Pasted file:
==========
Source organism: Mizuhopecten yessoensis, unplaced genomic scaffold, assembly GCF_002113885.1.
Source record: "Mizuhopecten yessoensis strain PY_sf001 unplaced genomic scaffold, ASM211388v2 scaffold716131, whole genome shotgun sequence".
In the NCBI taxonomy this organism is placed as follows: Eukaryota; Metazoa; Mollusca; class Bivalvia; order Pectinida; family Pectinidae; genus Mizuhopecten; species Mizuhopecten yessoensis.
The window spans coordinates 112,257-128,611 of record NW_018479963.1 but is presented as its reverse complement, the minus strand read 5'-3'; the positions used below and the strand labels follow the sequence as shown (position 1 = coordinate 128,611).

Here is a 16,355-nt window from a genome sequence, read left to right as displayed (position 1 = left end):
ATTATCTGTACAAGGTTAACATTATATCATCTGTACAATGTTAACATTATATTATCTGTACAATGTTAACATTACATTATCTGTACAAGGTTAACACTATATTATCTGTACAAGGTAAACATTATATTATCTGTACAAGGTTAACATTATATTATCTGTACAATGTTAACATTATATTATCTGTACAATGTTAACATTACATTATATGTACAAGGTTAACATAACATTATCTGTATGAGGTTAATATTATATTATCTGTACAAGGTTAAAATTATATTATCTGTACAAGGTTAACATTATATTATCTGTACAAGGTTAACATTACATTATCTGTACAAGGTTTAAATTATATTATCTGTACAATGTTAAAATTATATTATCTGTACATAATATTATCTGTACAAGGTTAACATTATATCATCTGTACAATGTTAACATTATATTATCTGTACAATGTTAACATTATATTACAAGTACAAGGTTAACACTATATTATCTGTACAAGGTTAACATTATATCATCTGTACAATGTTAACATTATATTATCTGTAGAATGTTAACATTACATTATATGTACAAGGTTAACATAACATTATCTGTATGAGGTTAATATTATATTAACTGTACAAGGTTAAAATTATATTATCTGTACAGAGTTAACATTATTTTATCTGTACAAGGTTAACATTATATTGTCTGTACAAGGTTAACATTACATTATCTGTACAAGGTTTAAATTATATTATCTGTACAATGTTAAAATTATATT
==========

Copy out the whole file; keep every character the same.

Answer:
Source organism: Mizuhopecten yessoensis, unplaced genomic scaffold, assembly GCF_002113885.1.
Source record: "Mizuhopecten yessoensis strain PY_sf001 unplaced genomic scaffold, ASM211388v2 scaffold716131, whole genome shotgun sequence".
In the NCBI taxonomy this organism is placed as follows: Eukaryota; Metazoa; Mollusca; class Bivalvia; order Pectinida; family Pectinidae; genus Mizuhopecten; species Mizuhopecten yessoensis.
The window spans coordinates 112,257-128,611 of record NW_018479963.1 but is presented as its reverse complement, the minus strand read 5'-3'; the positions used below and the strand labels follow the sequence as shown (position 1 = coordinate 128,611).

Here is a 16,355-nt window from a genome sequence, read left to right as displayed (position 1 = left end):
ATTATCTGTACAAGGTTAACATTATATCATCTGTACAATGTTAACATTATATTATCTGTACAATGTTAACATTACATTATCTGTACAAGGTTAACACTATATTATCTGTACAAGGTAAACATTATATTATCTGTACAAGGTTAACATTATATTATCTGTACAATGTTAACATTATATTATCTGTACAATGTTAACATTACATTATATGTACAAGGTTAACATAACATTATCTGTATGAGGTTAATATTATATTATCTGTACAAGGTTAAAATTATATTATCTGTACAAGGTTAACATTATATTATCTGTACAAGGTTAACATTACATTATCTGTACAAGGTTTAAATTATATTATCTGTACAATGTTAAAATTATATTATCTGTACATAATATTATCTGTACAAGGTTAACATTATATCATCTGTACAATGTTAACATTATATTATCTGTACAATGTTAACATTATATTACAAGTACAAGGTTAACACTATATTATCTGTACAAGGTTAACATTATATCATCTGTACAATGTTAACATTATATTATCTGTAGAATGTTAACATTACATTATATGTACAAGGTTAACATAACATTATCTGTATGAGGTTAATATTATATTAACTGTACAAGGTTAAAATTATATTATCTGTACAGAGTTAACATTATTTTATCTGTACAAGGTTAACATTATATTGTCTGTACAAGGTTAACATTACATTATCTGTACAAGGTTTAAATTATATTATCTGTACAATGTTAAAATTATATT